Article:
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FLEXO Magazine : October 2010
Technologies & Techniques How to Make a Folding Carton An introduction to the Production Process Editor’s Note: The following was authored by the Paper- board Packaging Council. It is intended as a primer to the segment, ideal for new employees with no carton production experience, helpers or even non-production personnel. You see them every day, in supermarkets, toy, hard- ware and department stores; everywhere retail items are sold. They come in all shapes, colors and sizes, ranging from plain, brown, rectangular boxes to exquisitely printed, embossed packaging of such intricate structural design they are almost too beautiful to open. A folding carton is one of those everyday items you might take for granted, or perhaps you have asked yourself as you push your shopping cart past aisle after aisle of products on the shelves, “I wonder what goes into making one of these boxes?” Anyone who has ever walked through a “box shop” for the first time is stunned by the complexity and effort involved. Folding carton manufacture is a combination of science, engineering and art; if you wanted to build a state-of-the-art factory from scratch, it would require an investment of tens of millions of dollars in complex, sophisticated equipment, not to mention a commitment to finding the highly skilled pressmen and craftsmen with the knowledge necessary to turn an idea into a finished folding carton. The key to the nature of a folding carton is in its name. If you are a toy maker, for example, unless you are a very big company, you are likely to buy your packaging from an outside source, so the boxes must be shipped to your plant where you will fill them with your toys, then send them on to the retail stores. Unlike other types of packaging, the folding carton is shipped flat, enabling many more cartons, perhaps hundreds, to be packed in each corrugated shipping con- tainer (Figure 1). At the toy plant, the folding carton is erected either by hand or automatically, after which it is filled with product. Freight costs to the end user are therefore much less than rigid packaging, which must be shipped already formed. • A folding carton is distinctive from a rigid package in that it consists of a solid sheet creased and folded into a particular shape. • While flexo continues to increase its share, litho remains the primary printing process. • Folding a score on a box that runs with the grain is much easier than folding it across the grain. 40 FLeXO october 2010 www.flexography.org carTOns FLX_Oct10_mech.indd 40 10/15/10 12:32 AM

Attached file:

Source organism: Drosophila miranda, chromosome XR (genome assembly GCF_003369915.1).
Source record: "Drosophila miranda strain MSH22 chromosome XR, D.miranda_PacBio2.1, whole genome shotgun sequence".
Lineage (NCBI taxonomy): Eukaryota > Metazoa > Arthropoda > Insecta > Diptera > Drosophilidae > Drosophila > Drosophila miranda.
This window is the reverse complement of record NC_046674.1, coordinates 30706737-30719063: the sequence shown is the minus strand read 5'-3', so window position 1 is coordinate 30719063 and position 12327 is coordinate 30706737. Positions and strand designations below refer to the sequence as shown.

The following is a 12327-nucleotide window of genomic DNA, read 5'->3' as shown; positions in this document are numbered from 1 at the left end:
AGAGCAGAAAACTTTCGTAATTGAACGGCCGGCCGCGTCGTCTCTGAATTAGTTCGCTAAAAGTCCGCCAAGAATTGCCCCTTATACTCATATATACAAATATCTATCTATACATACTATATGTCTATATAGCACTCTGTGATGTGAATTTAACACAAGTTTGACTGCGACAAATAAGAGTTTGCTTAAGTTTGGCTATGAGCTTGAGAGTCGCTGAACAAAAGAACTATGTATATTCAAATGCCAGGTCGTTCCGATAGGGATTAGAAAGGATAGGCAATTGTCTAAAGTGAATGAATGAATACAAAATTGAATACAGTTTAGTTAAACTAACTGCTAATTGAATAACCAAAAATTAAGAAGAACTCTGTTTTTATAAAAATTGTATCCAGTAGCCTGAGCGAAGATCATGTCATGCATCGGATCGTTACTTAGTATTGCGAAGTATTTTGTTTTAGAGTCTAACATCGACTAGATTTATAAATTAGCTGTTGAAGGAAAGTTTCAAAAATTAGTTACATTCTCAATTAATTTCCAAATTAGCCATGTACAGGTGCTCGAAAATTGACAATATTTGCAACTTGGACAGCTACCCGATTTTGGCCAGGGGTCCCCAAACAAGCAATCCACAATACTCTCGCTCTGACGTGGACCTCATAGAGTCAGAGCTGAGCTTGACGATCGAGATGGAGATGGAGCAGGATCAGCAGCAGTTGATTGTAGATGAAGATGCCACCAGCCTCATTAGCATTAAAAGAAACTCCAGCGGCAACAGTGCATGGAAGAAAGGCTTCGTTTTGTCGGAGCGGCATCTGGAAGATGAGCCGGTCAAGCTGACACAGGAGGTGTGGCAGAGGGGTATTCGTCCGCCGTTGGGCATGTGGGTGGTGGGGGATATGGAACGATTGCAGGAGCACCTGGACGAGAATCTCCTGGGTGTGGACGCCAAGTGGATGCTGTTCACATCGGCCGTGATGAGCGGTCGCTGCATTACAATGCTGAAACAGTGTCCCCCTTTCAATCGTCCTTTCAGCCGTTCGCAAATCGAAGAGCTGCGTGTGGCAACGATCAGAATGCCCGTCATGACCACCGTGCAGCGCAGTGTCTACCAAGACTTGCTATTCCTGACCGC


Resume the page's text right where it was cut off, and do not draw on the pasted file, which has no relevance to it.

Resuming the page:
Sustainable Fall 2010